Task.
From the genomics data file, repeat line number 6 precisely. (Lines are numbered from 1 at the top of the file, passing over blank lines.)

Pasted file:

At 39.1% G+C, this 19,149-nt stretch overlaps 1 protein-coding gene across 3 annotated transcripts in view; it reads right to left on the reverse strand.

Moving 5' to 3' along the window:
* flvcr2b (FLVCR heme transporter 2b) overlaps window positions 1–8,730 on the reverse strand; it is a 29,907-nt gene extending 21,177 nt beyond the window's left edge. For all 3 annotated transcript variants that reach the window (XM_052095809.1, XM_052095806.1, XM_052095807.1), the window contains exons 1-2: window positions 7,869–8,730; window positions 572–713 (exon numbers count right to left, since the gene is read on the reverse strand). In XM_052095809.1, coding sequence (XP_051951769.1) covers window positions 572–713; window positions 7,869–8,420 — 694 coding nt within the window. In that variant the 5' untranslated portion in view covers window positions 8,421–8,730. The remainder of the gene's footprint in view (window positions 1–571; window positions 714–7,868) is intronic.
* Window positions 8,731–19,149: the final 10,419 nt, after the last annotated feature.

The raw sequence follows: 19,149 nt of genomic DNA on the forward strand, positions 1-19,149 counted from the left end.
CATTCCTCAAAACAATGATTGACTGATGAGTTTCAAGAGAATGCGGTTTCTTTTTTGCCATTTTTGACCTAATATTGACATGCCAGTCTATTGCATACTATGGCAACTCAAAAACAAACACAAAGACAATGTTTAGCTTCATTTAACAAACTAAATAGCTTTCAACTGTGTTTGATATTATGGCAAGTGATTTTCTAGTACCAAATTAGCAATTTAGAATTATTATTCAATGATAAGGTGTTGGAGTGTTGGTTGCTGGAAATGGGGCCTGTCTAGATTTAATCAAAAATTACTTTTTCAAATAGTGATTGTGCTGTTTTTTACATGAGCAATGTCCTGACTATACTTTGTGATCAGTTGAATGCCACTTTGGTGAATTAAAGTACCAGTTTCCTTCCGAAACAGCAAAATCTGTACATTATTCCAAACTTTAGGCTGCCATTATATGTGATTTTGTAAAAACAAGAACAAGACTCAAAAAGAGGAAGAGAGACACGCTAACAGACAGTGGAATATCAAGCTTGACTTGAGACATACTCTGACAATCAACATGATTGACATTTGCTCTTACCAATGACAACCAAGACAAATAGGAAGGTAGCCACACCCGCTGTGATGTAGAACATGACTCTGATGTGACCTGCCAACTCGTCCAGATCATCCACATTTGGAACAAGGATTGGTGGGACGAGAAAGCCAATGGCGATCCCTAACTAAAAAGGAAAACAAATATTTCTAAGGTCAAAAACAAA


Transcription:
CATTCCTCAAAACAATGATTGACTGATGAGTTTCAAGAGAATGCGGTTTCTTTTTTGCCATTTTTGACCTAATATTGACATGCCAGTCTATTGCATACTATGGCAACTCAAAAACAAACACAAAGACAATGTTTAGCTTCATTTAACAAACTAAATAGCTTTCAACTGTGTTTGATATTATGGCAAGTGATTTTCTAGTACCAAATTAGCAATTTAGAATTATTATTCAATGATAAGGTGTTGGAGTGTTGGTTGCTGGAAATGGGGCCTGTCTAGATTTAATCAAAAATTACTTTTTCAAATAGTGATTGTGCTGTTTTTTACATGAGCAATGTCCTGACTATACTTTGTGATCAGTTGAATGCCACTTTGGTGAATTAAAGTACCAGTTTCCTTCCGAAACAGCAAAATCTGTACATTATTCCAAACTTTAGGCTGCCATTATATGTGATTTTGTAAAAACAAGAACAAGACTCAAAAAGAGGAAGAGAGACACGCTAACAGACAGTGGAATATCAAGCTTGACTTGAGACATACTCTGACAATCAACATGATTGACATTTGCTCTTACCAATGACAACCAAGACAAATAGGAAGGTAGCCACACCCGCTGTGATGTAGAACATGACTCTGATGTGACCTGCCAACTCGTCCAGATCATCCACATTTGGAACAAGGATTGGTGGGACGAGAAAGCCAATGGCGATCCCTAACTAAAAAGGAAAACAAATATTTCTAAGGTCAAAAACAAA